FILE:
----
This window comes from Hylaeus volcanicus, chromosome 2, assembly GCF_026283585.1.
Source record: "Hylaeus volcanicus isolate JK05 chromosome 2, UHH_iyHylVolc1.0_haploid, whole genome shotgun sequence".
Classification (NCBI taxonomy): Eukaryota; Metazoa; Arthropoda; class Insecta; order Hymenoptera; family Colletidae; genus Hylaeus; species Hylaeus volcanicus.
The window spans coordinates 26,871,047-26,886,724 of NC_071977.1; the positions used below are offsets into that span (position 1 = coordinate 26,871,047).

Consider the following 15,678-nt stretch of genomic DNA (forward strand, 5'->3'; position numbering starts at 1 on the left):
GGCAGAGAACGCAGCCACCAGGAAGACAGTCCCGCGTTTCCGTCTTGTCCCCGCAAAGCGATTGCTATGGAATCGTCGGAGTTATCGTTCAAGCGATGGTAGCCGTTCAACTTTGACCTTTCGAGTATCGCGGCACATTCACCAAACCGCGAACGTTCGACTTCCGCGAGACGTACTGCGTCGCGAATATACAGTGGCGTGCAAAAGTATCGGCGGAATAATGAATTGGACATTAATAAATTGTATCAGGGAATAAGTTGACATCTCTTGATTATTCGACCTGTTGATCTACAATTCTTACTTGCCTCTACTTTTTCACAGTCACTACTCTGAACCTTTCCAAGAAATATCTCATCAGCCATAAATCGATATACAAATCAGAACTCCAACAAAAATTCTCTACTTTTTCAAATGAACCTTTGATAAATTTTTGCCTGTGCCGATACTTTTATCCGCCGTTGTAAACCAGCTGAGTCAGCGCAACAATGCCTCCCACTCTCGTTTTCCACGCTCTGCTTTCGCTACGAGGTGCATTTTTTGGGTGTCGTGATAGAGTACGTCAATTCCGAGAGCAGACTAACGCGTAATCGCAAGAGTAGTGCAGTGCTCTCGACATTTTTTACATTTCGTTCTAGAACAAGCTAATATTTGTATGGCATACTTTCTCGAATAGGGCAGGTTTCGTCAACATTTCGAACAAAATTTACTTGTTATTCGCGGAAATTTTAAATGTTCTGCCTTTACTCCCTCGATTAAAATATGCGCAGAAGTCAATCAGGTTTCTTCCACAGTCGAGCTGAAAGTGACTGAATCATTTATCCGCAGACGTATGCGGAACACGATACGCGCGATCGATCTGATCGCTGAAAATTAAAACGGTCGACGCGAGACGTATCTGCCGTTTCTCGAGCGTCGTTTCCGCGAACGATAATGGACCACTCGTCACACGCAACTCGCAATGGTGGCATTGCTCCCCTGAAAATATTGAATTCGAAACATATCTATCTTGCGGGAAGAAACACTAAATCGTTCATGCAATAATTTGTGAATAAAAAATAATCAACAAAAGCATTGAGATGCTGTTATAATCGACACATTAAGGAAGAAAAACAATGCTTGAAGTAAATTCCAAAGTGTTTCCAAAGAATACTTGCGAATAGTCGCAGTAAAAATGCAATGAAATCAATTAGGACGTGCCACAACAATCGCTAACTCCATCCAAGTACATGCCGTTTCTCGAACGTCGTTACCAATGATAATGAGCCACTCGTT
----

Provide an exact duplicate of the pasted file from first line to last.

This window comes from Hylaeus volcanicus, chromosome 2, assembly GCF_026283585.1.
Source record: "Hylaeus volcanicus isolate JK05 chromosome 2, UHH_iyHylVolc1.0_haploid, whole genome shotgun sequence".
Classification (NCBI taxonomy): Eukaryota; Metazoa; Arthropoda; class Insecta; order Hymenoptera; family Colletidae; genus Hylaeus; species Hylaeus volcanicus.
The window spans coordinates 26,871,047-26,886,724 of NC_071977.1; the positions used below are offsets into that span (position 1 = coordinate 26,871,047).

Consider the following 15,678-nt stretch of genomic DNA (forward strand, 5'->3'; position numbering starts at 1 on the left):
GGCAGAGAACGCAGCCACCAGGAAGACAGTCCCGCGTTTCCGTCTTGTCCCCGCAAAGCGATTGCTATGGAATCGTCGGAGTTATCGTTCAAGCGATGGTAGCCGTTCAACTTTGACCTTTCGAGTATCGCGGCACATTCACCAAACCGCGAACGTTCGACTTCCGCGAGACGTACTGCGTCGCGAATATACAGTGGCGTGCAAAAGTATCGGCGGAATAATGAATTGGACATTAATAAATTGTATCAGGGAATAAGTTGACATCTCTTGATTATTCGACCTGTTGATCTACAATTCTTACTTGCCTCTACTTTTTCACAGTCACTACTCTGAACCTTTCCAAGAAATATCTCATCAGCCATAAATCGATATACAAATCAGAACTCCAACAAAAATTCTCTACTTTTTCAAATGAACCTTTGATAAATTTTTGCCTGTGCCGATACTTTTATCCGCCGTTGTAAACCAGCTGAGTCAGCGCAACAATGCCTCCCACTCTCGTTTTCCACGCTCTGCTTTCGCTACGAGGTGCATTTTTTGGGTGTCGTGATAGAGTACGTCAATTCCGAGAGCAGACTAACGCGTAATCGCAAGAGTAGTGCAGTGCTCTCGACATTTTTTACATTTCGTTCTAGAACAAGCTAATATTTGTATGGCATACTTTCTCGAATAGGGCAGGTTTCGTCAACATTTCGAACAAAATTTACTTGTTATTCGCGGAAATTTTAAATGTTCTGCCTTTACTCCCTCGATTAAAATATGCGCAGAAGTCAATCAGGTTTCTTCCACAGTCGAGCTGAAAGTGACTGAATCATTTATCCGCAGACGTATGCGGAACACGATACGCGCGATCGATCTGATCGCTGAAAATTAAAACGGTCGACGCGAGACGTATCTGCCGTTTCTCGAGCGTCGTTTCCGCGAACGATAATGGACCACTCGTCACACGCAACTCGCAATGGTGGCATTGCTCCCCTGAAAATATTGAATTCGAAACATATCTATCTTGCGGGAAGAAACACTAAATCGTTCATGCAATAATTTGTGAATAAAAAATAATCAACAAAAGCATTGAGATGCTGTTATAATCGACACATTAAGGAAGAAAAACAATGCTTGAAGTAAATTCCAAAGTGTTTCCAAAGAATACTTGCGAATAGTCGCAGTAAAAATGCAATGAAATCAATTAGGACGTGCCACAACAATCGCTAACTCCATCCAAGTACATGCCGTTTCTCGAACGTCGTTACCAATGATAATGAGCCACTCGTT